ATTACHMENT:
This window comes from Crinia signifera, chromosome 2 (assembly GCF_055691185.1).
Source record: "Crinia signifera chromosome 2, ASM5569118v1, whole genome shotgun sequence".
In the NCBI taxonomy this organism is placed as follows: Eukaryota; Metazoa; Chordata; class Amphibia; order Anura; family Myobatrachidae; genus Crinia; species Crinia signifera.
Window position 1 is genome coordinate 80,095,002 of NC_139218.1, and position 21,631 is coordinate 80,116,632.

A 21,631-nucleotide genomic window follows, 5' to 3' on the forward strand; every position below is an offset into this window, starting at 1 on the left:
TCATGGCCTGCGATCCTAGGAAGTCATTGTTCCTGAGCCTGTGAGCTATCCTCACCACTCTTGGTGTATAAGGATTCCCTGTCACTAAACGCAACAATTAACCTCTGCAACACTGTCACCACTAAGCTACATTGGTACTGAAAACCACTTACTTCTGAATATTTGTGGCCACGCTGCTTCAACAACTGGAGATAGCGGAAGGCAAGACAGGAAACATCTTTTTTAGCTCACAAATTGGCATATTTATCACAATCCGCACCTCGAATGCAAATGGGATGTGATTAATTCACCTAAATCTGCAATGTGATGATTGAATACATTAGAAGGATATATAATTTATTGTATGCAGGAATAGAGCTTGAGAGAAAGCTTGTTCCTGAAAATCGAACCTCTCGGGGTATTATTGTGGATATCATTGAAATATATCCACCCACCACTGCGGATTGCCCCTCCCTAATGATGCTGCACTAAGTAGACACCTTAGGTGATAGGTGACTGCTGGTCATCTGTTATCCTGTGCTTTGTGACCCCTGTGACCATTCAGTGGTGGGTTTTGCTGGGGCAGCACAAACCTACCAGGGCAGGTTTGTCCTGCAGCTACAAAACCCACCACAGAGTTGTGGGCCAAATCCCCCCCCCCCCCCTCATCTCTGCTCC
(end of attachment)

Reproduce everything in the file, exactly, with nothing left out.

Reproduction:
This window comes from Crinia signifera, chromosome 2 (assembly GCF_055691185.1).
Source record: "Crinia signifera chromosome 2, ASM5569118v1, whole genome shotgun sequence".
In the NCBI taxonomy this organism is placed as follows: Eukaryota; Metazoa; Chordata; class Amphibia; order Anura; family Myobatrachidae; genus Crinia; species Crinia signifera.
Window position 1 is genome coordinate 80,095,002 of NC_139218.1, and position 21,631 is coordinate 80,116,632.

A 21,631-nucleotide genomic window follows, 5' to 3' on the forward strand; every position below is an offset into this window, starting at 1 on the left:
TCATGGCCTGCGATCCTAGGAAGTCATTGTTCCTGAGCCTGTGAGCTATCCTCACCACTCTTGGTGTATAAGGATTCCCTGTCACTAAACGCAACAATTAACCTCTGCAACACTGTCACCACTAAGCTACATTGGTACTGAAAACCACTTACTTCTGAATATTTGTGGCCACGCTGCTTCAACAACTGGAGATAGCGGAAGGCAAGACAGGAAACATCTTTTTTAGCTCACAAATTGGCATATTTATCACAATCCGCACCTCGAATGCAAATGGGATGTGATTAATTCACCTAAATCTGCAATGTGATGATTGAATACATTAGAAGGATATATAATTTATTGTATGCAGGAATAGAGCTTGAGAGAAAGCTTGTTCCTGAAAATCGAACCTCTCGGGGTATTATTGTGGATATCATTGAAATATATCCACCCACCACTGCGGATTGCCCCTCCCTAATGATGCTGCACTAAGTAGACACCTTAGGTGATAGGTGACTGCTGGTCATCTGTTATCCTGTGCTTTGTGACCCCTGTGACCATTCAGTGGTGGGTTTTGCTGGGGCAGCACAAACCTACCAGGGCAGGTTTGTCCTGCAGCTACAAAACCCACCACAGAGTTGTGGGCCAAATCCCCCCCCCCCCCCTCATCTCTGCTCC